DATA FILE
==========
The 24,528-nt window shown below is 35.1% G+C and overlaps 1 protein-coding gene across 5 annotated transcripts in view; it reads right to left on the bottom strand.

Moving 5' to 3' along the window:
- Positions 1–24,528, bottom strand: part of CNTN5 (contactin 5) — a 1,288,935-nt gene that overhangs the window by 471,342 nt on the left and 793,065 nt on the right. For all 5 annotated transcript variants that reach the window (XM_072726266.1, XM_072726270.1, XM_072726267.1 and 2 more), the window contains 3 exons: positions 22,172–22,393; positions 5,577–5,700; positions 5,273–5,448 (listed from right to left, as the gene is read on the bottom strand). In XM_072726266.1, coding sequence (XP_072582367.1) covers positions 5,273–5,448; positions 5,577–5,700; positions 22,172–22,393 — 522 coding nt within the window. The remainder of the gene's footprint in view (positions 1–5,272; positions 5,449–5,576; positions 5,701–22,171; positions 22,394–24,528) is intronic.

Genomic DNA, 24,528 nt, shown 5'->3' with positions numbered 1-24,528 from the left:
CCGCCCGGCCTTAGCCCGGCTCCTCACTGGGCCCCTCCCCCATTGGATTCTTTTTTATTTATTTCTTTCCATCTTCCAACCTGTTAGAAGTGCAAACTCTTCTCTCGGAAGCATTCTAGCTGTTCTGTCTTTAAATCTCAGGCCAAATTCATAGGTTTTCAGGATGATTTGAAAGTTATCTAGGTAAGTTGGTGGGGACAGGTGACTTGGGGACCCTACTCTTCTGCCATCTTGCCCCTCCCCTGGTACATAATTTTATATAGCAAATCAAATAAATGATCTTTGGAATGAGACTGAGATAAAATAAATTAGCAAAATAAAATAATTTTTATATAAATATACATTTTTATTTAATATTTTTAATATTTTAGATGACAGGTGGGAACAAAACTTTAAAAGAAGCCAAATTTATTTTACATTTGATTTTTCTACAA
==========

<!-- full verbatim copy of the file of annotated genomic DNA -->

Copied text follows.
The 24,528-nt window shown below is 35.1% G+C and overlaps 1 protein-coding gene across 5 annotated transcripts in view; it reads right to left on the bottom strand.

Moving 5' to 3' along the window:
- Positions 1–24,528, bottom strand: part of CNTN5 (contactin 5) — a 1,288,935-nt gene that overhangs the window by 471,342 nt on the left and 793,065 nt on the right. For all 5 annotated transcript variants that reach the window (XM_072726266.1, XM_072726270.1, XM_072726267.1 and 2 more), the window contains 3 exons: positions 22,172–22,393; positions 5,577–5,700; positions 5,273–5,448 (listed from right to left, as the gene is read on the bottom strand). In XM_072726266.1, coding sequence (XP_072582367.1) covers positions 5,273–5,448; positions 5,577–5,700; positions 22,172–22,393 — 522 coding nt within the window. The remainder of the gene's footprint in view (positions 1–5,272; positions 5,449–5,576; positions 5,701–22,171; positions 22,394–24,528) is intronic.

Genomic DNA, 24,528 nt, shown 5'->3' with positions numbered 1-24,528 from the left:
CCGCCCGGCCTTAGCCCGGCTCCTCACTGGGCCCCTCCCCCATTGGATTCTTTTTTATTTATTTCTTTCCATCTTCCAACCTGTTAGAAGTGCAAACTCTTCTCTCGGAAGCATTCTAGCTGTTCTGTCTTTAAATCTCAGGCCAAATTCATAGGTTTTCAGGATGATTTGAAAGTTATCTAGGTAAGTTGGTGGGGACAGGTGACTTGGGGACCCTACTCTTCTGCCATCTTGCCCCTCCCCTGGTACATAATTTTATATAGCAAATCAAATAAATGATCTTTGGAATGAGACTGAGATAAAATAAATTAGCAAAATAAAATAATTTTTATATAAATATACATTTTTATTTAATATTTTTAATATTTTAGATGACAGGTGGGAACAAAACTTTAAAAGAAGCCAAATTTATTTTACATTTGATTTTTCTACAA